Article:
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The Seattle post-intelligencer. [volume] (Seattle, Wash. Terr. [Wash.]) 1888-1914, July 25, 1896, Image 1

Image and text provided by Washington State Library; Olympia, WA

Persistent link: https://chroniclingamerica.loc.gov/lccn/sn83045604/1896-07-25/ed-1/seq-1/

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XXX, NO. 70.
gPBCIAL I Jelly, J
# vv If your* going
CORN ! T&*c»« g
-m We ran fltyou out wry r.::ely.
' ,)C# Full Cream Ciieese7 ~
_ I J- cents p«r pojr.d. J?
«p«n tonisrtit nntu 9 Imported Swiss Cheese,
f'tttflT i 30 cents pr pound.
COOPER & LETY»«c« ft
•»-*» #*»*T awe. MUM. OMC DOM mm* or vuun aml
. . . . / <"arll<oo 3k
API EUR >" f\> Krening Star 20 .
* rL-CW". if; Grand Prise r« '
W* ta»* week ha* brought forth fear <, W, > iron Mask m
Bpito in »he Trail Creek disb-Kt. !• (A r> j um bo 1.10
jJ early stockholder* are now reading ' T ){ 53
Mr rewanl. I- •■•'** th.-y had n.trit -# • I,l!ly May l.'j '
igegh to invest in legitlmi mhin«r a ' Monte Cristo 2<»
Hmrtli*. N'o> w you have »'•■• "\ttif op- V Monarch .«*
ortanlty. The Comstock Gold Mhlng A( to. K 31 !
i. you »u>ck reprint- H ▼ ,( Poorman 12
*OR4 of the ri-. h-st and lac.- -u nfiing J Pnlo Afto <w
(Merges ever discover# The sttfk I* ) \ Phoenix to
jußsai.le in price. Kollr>* our i'.ock r f H? Klmo .15
> { m > SUverine 12
gppj;\ . |_. . •'' ▼v» vinrinki
3L Catili Em 1
Kit 'Em
Sticky Hy Paper, Poist Fly Paper, Insect Powder, .
| Stewart & Holjes I)ru£ Co., 'O3 First Ave.
==- rj ;
... IDKAiKRS 1X...
Mining, Mill. Marine and Farm
Aikl Cieiiorl IWill Supplies.
108 First Avenne South. tuUiee Telephone r>ia It.
Bn — i J
; f
gi-i..,- . i u... J—- ■' !
4f» toil at prices that will prevail high grade wheels in '97. Tout-Falcon Bl
«o!d on Installments.
! .AWRENtjtROS., General Agent*, Tacuma, Wash.
The Ideal Silvr Polish
Polishes alt kl of m«taL Ths best palish on esrth.
a fee--?thl« w.-rk fP A Instant Crockery Mender,
Sc box metal poll h—li>e. || (||||; t 'v OC
Hie Geaaia? Article of fj Qaiiity New Otly 30c Per lb.
i a Leader, I
ultra Gold Killed Watch Oiignaran-
<lO years. f.T 5 i 0 P*r j. off by A
: tbn a 1. |
M Bt.iiS.. Jwlfß. N. k|o| Arrag. M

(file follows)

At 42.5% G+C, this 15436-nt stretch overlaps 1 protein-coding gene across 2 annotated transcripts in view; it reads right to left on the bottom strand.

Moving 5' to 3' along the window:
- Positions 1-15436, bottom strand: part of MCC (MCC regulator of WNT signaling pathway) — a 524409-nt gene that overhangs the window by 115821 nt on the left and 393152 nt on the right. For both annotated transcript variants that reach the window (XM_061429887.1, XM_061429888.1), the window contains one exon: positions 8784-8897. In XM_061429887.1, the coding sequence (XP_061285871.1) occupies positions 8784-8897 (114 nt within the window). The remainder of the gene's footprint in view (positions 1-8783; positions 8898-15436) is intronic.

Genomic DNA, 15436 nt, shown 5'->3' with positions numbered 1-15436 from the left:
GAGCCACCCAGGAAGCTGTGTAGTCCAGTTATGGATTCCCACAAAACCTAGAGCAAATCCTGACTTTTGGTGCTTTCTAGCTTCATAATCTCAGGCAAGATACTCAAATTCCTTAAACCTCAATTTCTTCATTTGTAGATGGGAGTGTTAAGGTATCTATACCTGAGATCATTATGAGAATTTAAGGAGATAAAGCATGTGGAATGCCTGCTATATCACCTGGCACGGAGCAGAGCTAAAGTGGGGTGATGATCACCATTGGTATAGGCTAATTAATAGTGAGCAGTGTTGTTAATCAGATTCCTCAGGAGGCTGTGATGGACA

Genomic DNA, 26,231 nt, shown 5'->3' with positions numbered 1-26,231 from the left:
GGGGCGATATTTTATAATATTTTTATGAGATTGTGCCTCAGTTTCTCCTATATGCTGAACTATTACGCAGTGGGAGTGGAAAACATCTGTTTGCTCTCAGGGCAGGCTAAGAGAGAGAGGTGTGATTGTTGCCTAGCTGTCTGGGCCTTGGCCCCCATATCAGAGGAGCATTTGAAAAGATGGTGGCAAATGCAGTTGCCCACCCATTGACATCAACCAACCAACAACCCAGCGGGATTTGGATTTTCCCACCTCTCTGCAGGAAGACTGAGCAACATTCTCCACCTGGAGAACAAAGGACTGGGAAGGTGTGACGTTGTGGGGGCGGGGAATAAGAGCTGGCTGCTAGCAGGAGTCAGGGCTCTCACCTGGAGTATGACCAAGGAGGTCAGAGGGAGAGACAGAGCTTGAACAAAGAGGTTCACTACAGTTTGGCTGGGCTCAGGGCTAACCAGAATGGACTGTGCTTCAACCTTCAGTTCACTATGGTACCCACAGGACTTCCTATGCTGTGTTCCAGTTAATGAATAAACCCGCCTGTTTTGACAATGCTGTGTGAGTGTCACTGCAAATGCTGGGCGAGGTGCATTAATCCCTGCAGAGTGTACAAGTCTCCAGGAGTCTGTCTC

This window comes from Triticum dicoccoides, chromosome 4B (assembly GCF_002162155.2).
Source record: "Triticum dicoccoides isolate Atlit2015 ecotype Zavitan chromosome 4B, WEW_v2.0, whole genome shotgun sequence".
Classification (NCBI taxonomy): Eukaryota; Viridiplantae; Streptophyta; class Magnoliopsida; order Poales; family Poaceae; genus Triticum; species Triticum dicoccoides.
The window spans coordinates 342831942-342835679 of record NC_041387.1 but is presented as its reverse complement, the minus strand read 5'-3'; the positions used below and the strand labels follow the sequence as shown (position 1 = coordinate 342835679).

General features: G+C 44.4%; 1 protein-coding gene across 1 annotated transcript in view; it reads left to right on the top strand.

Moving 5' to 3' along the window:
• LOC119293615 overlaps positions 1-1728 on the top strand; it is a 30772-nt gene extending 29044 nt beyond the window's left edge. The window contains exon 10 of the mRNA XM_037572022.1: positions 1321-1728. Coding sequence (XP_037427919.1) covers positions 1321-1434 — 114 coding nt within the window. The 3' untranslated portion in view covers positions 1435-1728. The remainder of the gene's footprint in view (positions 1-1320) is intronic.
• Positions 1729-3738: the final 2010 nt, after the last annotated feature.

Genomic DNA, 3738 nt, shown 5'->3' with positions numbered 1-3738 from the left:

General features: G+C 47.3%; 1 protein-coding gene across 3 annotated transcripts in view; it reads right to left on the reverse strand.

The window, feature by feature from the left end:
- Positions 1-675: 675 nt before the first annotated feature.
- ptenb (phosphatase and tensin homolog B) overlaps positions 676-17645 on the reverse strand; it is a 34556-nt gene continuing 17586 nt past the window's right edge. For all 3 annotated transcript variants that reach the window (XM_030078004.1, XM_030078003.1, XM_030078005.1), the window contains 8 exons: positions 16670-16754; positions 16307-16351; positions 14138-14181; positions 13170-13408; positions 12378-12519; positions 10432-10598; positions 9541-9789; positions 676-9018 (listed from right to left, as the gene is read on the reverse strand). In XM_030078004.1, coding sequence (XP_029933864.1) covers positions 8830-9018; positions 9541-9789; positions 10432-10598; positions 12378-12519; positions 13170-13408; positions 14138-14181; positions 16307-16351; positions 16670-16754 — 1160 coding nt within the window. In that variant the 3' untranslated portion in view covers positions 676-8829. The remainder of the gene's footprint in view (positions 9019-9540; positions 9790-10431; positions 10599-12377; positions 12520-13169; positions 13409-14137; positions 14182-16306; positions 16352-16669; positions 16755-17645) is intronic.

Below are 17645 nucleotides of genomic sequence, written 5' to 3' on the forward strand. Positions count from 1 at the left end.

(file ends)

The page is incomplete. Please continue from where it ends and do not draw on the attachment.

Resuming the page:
Scuttle foil fo.,
S***" j yu ilrers of Polled Oats «nd Cer-a! Prrdact*.
Chop Feed. R<M Barley, I.tc.
ft, a jJ ORAIJf. OATS a specialty.
<••• j "*• SM BsllrMl Avnue. Seattle
i * ' ( * n^ams *® a £° n ° r '' ar, i
li rHI ' 1 wean' a home protluet
111 IjH lil <*annot heat. :: !
Qctmiiee JSale Waists I Belt Set^.
imi ices Yirr.
I ' ' i
Ail n u/ j|r\r OF OUTMRTC pi OC k.
Democratic Bolters Decide to
Hold a Con vent ion.
Eleven States Represented in the
Conference at Chicago.
The National Committee to Meet at
Indiana poll* August 7 aad Isnne
the Call - Sound and Patriotic
Declaration of Democratic Princi
ples to Be Made.
Chicago, July 24—The committee ap
pointed by the gold standard Demur rats
last night to prepare and isgue a call for
another convention met at the Auditori
um at 11 o'clock today. Comptroller K< k-
Us arrived this morning. It had l*-<-n
»ni't«o»ed he would bring a messaifa from
President Cleveland, but he emphatically
denied tliie. After an hour's discussion
an address was prepared calling for a
convention not l.«ter than September 2.
A coomitt.ee of Qve wai (elected to ar
range tor ntate conventions. The na
tional committee Is to meet in lndianai*-
olts August 7 to decide on the presiden
tial nomination. The majority report us
adapted is as follow®:
"To the Convention: Your commit
tee recommends the adaption of the
following resolutions: In view of ths
revolutionary actions of the recent Chi
cago convention, its repudiation of all
Democratic platforms and principles and
Its rondemnation of th» national l>cmo
cratic administration; resolved,
"First—That ii Is the sense of this con
ference, composed of Democrats from the
states of Illinois. Ohio, Indiana, Wiscon
sin, Kentucky, Missouri, Michigan, Texas,
lowa, Minnesota and Nebraska, that a
thoroughly sound an<l patriotic decu.ri
tion of Democratic principles pe enunci